Rabbi Eliyahu Hoffmann
Our Business/Our Blessing
On Shavuos we celebrate Yom Mattan Toraseinu - The Day of the
Giving of the Torah. The Gemara (Berachos 5a) lists "three good
presents" that the Almighty gave to Israel: The Torah, Eretz Yisrael,
and Olam HaBa - the World to Come. Interestingly, of the three, the
only present regarding which we recite a beracha (blessing) every day
is the Torah.
Once a day we are required to recite the two-part Birkas HaTorah
(blessing over the Torah). "Blessed are You... Who has sanctified us
with His commandments, and has commanded us to engross
ourselves (la'asok) in the words of Torah..." "Blessed are You... Who
chose us from all the peoples, and gave us His Torah. Blessed are
You, Hashem, Giver of the Torah." Maharal (Tiferes Yisrael,
introduction) notes that the first beracha does not define the mitzvah
of learning Torah as "limud haTorah/Torah study," but rather as
"engrossing oneself in the words of Torah." This, is an important
distinction. "To study" Torah implies grasping Torah fully and taking
it to its logical conclusion, i.e. to be able to render halachic decisions
based on one's studies. Of the thousands of students who enter a
yeshiva, choice few ever reach such a level of competency. On the
other hand "engrossing oneself in the words of the Torah" implies
that the mitzvah is simply to study (and study); whether or not one
ever reaches the level of halachic ruling does not prevent him from
performing the mitzvah of learning Torah.
Rabbi Avraham Mordechai of Gur zt"l, the Imrei Emes, notes that the
word la'asok (to engross oneself) is from the same root as eisek -
business or profession. Nowadays more than ever, we live by the
credo that "the profession makes the man." We refer to a doctor as
"Dr. so-and-so" not only when we enter his practice, but even when
we meet him in the street. Even when talking with him about matters
completely unrelated to his profession, we still call him doctor. One's
profession ultimately defines who one is.
A Jew, says the Imrei Emes, has only one "profession" and only one
business - the Torah. It doesn't matter whether he's sitting in the
House of Study, at his place of work, or whether he's buying
groceries at the corner store - a Jew is a ben Torah. Just as a doctor
is a doctor 24 hours a day, 365 days a year, the same level of
dedication and commitment is expected of a Jew to the Torah.
The Gemara (Nedarim 81a) asks: "Why is it that the sons of Torah
scholars do not always follow in the ways of their fathers?" One would
expect that, growing up in a house saturated with Torah study, it
would only be natural that the children continue in the ways of the
parents. Yet this is not necessarily so. The Gemara answers:
"Because they do not make the initial blessing over the Torah."
Seemingly, the Gemara means that there was a laxity among Torah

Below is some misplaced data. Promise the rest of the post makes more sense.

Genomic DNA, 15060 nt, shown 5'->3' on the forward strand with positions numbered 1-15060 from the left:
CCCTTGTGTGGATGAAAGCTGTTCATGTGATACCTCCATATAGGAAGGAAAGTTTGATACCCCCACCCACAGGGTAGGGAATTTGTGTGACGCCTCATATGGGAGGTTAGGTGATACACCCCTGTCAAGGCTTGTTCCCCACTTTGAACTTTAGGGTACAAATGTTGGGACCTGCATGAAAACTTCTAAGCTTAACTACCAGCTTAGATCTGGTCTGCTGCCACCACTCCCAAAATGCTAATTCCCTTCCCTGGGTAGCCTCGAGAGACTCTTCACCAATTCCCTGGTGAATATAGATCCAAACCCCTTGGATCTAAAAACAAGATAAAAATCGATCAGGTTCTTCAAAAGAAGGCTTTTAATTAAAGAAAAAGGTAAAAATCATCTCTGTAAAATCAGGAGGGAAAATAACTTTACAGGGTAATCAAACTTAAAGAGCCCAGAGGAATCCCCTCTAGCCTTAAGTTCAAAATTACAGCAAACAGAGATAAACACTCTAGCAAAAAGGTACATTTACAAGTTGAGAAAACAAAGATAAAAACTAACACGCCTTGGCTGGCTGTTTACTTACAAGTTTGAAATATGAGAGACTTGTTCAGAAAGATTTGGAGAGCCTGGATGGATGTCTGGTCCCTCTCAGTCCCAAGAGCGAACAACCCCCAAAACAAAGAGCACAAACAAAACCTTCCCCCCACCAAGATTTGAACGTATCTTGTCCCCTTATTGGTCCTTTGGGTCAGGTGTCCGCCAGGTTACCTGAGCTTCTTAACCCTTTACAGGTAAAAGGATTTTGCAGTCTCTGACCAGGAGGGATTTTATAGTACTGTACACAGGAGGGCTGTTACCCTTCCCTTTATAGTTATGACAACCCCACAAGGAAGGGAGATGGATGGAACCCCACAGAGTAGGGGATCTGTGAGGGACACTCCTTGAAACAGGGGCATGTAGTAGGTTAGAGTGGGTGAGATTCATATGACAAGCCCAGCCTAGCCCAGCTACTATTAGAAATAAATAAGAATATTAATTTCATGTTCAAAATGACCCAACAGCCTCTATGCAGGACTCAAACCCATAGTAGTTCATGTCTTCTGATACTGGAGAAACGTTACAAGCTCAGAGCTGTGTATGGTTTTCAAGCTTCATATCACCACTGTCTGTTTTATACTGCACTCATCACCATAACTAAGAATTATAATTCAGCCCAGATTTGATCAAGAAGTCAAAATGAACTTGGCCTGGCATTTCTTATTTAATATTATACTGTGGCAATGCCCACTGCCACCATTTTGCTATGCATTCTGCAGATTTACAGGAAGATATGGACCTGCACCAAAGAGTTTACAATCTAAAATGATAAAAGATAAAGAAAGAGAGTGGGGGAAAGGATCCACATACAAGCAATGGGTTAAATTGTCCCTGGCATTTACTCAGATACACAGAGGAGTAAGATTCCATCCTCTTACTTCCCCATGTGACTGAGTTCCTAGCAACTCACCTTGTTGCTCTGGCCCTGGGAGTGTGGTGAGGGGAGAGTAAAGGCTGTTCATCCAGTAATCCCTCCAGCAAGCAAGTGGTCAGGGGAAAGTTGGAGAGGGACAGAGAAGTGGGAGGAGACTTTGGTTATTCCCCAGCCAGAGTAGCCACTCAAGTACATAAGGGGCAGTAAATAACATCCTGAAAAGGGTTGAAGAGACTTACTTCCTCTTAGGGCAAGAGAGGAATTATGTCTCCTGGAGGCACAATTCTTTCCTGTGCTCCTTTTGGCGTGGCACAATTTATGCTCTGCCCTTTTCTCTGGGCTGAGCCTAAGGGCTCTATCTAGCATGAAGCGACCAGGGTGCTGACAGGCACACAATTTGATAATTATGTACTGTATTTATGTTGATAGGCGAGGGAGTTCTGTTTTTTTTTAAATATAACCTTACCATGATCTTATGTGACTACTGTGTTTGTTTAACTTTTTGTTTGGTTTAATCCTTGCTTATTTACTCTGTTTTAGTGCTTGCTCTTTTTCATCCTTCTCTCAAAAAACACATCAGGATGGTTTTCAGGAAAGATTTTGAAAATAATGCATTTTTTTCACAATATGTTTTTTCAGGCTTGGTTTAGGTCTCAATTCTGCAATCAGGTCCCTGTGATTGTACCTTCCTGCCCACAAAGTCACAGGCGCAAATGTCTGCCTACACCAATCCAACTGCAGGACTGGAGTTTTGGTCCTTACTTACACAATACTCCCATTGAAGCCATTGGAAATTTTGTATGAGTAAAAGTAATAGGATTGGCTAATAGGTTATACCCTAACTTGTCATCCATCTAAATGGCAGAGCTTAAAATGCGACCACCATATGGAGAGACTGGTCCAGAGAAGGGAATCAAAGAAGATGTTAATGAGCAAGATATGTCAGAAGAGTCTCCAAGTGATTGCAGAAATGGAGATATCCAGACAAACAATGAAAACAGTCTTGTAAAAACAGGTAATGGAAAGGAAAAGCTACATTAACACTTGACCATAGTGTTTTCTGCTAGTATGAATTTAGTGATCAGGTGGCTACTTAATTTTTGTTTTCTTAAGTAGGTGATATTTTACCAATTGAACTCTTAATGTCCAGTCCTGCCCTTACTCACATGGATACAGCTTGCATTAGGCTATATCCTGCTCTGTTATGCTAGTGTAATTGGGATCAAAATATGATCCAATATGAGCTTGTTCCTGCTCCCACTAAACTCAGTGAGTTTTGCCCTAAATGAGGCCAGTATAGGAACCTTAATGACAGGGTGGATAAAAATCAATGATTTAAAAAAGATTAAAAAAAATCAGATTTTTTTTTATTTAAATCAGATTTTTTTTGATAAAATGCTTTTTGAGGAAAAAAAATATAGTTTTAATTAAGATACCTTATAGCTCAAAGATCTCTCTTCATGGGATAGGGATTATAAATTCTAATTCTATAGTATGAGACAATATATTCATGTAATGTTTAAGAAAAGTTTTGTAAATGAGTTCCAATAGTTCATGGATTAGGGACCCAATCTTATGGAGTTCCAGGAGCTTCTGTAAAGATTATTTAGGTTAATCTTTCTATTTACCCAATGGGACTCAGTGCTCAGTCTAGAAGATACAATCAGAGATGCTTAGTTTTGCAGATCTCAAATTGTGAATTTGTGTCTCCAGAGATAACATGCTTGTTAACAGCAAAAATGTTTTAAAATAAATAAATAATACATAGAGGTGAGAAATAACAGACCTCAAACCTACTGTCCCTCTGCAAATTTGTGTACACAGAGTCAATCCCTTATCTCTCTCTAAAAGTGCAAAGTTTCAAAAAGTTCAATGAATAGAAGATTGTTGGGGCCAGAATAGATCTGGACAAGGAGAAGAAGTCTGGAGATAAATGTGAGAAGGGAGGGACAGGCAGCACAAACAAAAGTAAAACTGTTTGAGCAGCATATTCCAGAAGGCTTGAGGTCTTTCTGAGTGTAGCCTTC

scholars in reciting Birkas HaTorah, the blessings over the mitzvah
of Torah study. This is hard to understand: Firstly, reciting the
blessings is a halachic requirement; it's hard to believe Torah scholars
disregarded this. Secondly, we see that it's just not so - Torah
scholars recite their blessings every morning just as faithfully as any
Perhaps the Gemara's intent is not that talmidei chachamim were lax
in reciting Birkas HaTorah. When we bless someone, with what do
we bless them? With gezunt? Nachas? Parnassah (material wealth)?
It depends; one blesses others with that which is most important to
him. Have you ever been blessed with gezunt by a person who was
really ill, and truly understood the value of good health? When he
blesses others with gezunt, he really means it.
We wish and bestow upon others our greatest and most cherished
blessings. Ask any Jew: What's your greatest blessing in life? "Why,
the Torah, no doubt!" If indeed, one truly perceived the Torah as the
ultimate blessing, without which his life - even if enriched with material
wealth, gezunt, and nachas - would be meaningless, then he would
constantly be blessing others with success in their Torah study and
fulfillment of the mitzvos.
Why, asks the Gemara, doesn't the Torah always "stay in the
family?" Because they failed to bless the Torah first - i.e. when it
came to blessing others, the Torah wasn't always "first on the list."
Evidently, it wasn't their most cherished possession, and they
therefore did not merit to see their offspring continue in their ways.
[Divrei Torah, 8:83] Perhaps we too should examine our priorities,
and assess if Torah is truly our "prized possession."
It is told that the holy Divrei Chaim, Rabbi Chaim of Sanz zt"l, would
recite the blessings over the Torah with such beauty and devotion,
that his disciples would gather opposite his house, next to the
window, in the hope of hearing him. Tears would flow freely from the
eyes of those who merited hearing him, as they were overwhelmed
with love for the Torah and its study. May we too merit to "engross
ourselves in the words of Torah," taste its sweetness, and plumb its
depths. "For it is our lives, and the length of our days, and in it will
we toil day and night."
Text Copyright © 2000 Rabbi Eliyahu Hoffmann and Project Genesis, Inc.